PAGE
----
In this issue:

Reflecting On Our Cooperation
OCCP Action Team News
Partner & Conservation News
Supporting Our Species - SOS
Conferences & Workshops
Funding Opportunities

Reflecting On Our Cooperation

As we celebrate how hard we all work, and the start of another school year in September, we invite you to consider how OCCP's Statement of Cooperation outlines priorities and commitments for education and our hard work in the Okanagan Valley. Our Statement of Cooperation commits OCCP Partners in their belief that...

… protecting this special place is our shared responsibility.
With this Statement of Cooperation we are focusing the energies and efforts of the conservation partners so that each can make a distinctive yet coordinated contribution toward addressing the environmental challenges facing the natural system. We will engage the considerable skills, energy and resources of governments, community groups, educators, youth, workers, industry, and business. We intend to work through the many cooperative mechanisms currently in place to inform and involve local governments, community groups, educators, youth, workers, industry, and business."

OCCP Action Team News

OCCP exists in part to act as a hub of information and resources that help our community take action to improve environmental protection in the Okanagan. We have contributed to a number of outreach initiatives over the past month that we hope will inspire others to consider the environment in their everyday activities.

Seeking Scholars of Shoreline Sustainability

This year, to help keep the shoreline of Okanagan Lake healthy, OCCP is working with a number of partners throughout the valley to educate landowners and local governments around Okanagan Lake about the regulations and best practices for improvements on foreshore properties.

We are looking for organizations and individuals who are passionate about shoreline habitats to provide input to this initiative.

Future natural shoreline loss can be prevented or reversed by replanting and retaining a natural buffer area along the waterfront during development (see how much was lost over the past seven years in the FIM Update Report (2017)). These permeable and absorbent greenspaces allow lake waters the room to rise and fall with the changing seasons, and provide a wide range of other benefits.

Okanagan shoreline planning would benefit from a collaborative effort by all Okanagan individuals and communities. By protecting the foreshore we preserve an important part of our social-ecological heritage and important driver of our economy. Many people are already working together to enhance shoreline protection, but much of the responsibility also lies with individual landowners to preserve shoreline over the long term.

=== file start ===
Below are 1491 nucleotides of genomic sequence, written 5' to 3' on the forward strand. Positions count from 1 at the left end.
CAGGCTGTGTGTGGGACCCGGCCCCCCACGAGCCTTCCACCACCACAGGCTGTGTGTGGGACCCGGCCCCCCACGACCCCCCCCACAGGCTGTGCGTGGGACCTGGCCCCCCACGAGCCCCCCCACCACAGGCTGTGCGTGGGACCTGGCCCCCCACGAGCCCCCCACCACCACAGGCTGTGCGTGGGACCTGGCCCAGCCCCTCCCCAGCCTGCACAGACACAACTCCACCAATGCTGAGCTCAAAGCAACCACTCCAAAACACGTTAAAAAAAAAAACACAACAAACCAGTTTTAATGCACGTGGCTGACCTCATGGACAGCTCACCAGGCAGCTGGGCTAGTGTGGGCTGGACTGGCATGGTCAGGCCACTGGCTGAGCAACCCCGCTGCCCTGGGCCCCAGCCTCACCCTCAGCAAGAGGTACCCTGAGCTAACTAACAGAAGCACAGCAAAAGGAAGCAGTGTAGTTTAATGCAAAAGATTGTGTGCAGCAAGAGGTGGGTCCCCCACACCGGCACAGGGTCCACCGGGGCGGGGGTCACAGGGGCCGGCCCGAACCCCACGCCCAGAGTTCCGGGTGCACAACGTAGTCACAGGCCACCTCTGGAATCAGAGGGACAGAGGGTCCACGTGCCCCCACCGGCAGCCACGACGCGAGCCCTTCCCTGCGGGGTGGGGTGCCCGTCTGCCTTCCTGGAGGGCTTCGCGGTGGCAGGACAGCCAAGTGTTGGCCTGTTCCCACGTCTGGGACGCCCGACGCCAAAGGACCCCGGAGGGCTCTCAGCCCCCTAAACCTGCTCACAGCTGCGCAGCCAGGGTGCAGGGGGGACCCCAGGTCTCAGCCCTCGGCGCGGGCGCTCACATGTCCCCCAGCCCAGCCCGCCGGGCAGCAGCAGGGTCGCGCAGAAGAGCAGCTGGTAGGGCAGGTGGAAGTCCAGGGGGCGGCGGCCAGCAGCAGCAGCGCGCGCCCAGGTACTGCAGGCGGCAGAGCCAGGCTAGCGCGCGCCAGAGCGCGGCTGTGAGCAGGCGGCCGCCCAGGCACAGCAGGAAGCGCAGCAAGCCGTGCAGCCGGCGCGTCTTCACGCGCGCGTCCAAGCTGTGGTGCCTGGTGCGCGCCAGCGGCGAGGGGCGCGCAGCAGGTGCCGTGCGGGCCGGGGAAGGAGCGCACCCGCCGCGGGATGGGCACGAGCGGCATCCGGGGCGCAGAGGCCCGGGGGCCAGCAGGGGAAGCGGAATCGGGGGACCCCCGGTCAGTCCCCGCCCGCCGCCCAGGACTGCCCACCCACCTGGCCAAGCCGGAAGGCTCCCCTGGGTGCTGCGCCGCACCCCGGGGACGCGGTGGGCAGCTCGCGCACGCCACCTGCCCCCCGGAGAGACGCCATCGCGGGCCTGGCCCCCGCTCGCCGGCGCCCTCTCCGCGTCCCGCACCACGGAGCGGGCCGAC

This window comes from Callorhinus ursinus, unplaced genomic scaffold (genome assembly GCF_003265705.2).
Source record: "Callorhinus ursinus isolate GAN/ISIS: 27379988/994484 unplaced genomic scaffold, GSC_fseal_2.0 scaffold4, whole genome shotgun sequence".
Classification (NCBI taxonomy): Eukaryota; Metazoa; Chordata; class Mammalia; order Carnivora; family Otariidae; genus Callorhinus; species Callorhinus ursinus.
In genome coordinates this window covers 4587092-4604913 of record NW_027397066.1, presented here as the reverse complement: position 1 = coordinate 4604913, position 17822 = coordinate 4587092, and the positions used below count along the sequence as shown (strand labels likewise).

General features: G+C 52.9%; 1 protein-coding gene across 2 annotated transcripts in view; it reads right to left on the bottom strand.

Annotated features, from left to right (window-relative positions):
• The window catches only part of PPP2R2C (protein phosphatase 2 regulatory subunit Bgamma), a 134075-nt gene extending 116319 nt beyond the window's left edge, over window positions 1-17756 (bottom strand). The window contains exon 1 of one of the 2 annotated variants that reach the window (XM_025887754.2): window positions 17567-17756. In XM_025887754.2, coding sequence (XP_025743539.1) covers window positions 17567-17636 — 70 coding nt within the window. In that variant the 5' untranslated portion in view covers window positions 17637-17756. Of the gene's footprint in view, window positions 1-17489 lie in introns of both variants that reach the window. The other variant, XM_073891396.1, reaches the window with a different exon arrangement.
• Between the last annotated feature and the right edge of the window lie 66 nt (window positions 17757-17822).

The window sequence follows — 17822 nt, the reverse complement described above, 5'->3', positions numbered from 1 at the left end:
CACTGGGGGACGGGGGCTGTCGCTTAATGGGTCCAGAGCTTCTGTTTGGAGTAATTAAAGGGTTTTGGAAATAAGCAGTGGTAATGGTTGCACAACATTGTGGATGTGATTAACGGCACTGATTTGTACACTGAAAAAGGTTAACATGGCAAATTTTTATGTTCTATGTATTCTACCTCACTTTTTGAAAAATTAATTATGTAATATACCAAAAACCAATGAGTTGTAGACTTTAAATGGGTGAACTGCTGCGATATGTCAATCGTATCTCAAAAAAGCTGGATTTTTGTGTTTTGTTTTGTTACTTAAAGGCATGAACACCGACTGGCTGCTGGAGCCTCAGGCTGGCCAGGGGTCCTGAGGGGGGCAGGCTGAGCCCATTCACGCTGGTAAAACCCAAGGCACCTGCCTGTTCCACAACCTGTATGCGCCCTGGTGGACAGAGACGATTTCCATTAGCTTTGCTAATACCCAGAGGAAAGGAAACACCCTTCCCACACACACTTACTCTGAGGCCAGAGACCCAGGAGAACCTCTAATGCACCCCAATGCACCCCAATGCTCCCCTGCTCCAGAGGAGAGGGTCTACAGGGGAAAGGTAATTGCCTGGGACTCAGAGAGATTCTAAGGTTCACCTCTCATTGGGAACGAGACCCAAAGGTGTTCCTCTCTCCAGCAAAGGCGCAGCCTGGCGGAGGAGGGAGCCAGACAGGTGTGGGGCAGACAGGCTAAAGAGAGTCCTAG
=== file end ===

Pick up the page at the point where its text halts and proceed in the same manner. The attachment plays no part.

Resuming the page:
Our objective is to:

  • provide information to local governments, lakeshore landowners, key stakeholders, and the public on the current state of the shoreline of Okanagan Lake
  • promote Best Practices for foreshore management and protection

Our goals are to:

  • establish a framework for regional partners to collaborate on a shared outreach initiative to raise public awareness of the importance of, and ways to protect, foreshore ecosystems and habitat connectivity for the water quality of Okanagan Lake
  • support on-the-ground habitat restoration activities that will protect riparian and foreshore habitat at a restoration site
  • work with lakeshore landowners, key community stakeholders, the Okanagan Similkameen Stewardship Society, local governments and the Ministry of Forests, Lands, and Natural Resource Operations to monitor and evaluate how foreshore ecosystems are being protected and/or restored around Okanagan Lake

The team intends to:

  • develop and distribute a foreshore ecosystem primer and summary document to lakeshore landowners
  • create an interactive display on foreshore ecosystems and water quality
  • conduct presentations to local governments, real-estate agents, and development associations on the importance of foreshore ecosystems to ensure new development incorporates best practices in habitat protection
  • encourage other community groups and local governments to use the outreach materials to raise the awareness of the importance of foreshore ecosystems on Okanagan Lake and other large lakes in the region
  • and collaborate with local government staff and the Okanagan Similkameen Stewardship Program to design and implement a restoration and monitoring plan for a local foreshore restoration site

Back to School for OCCP's Coop Student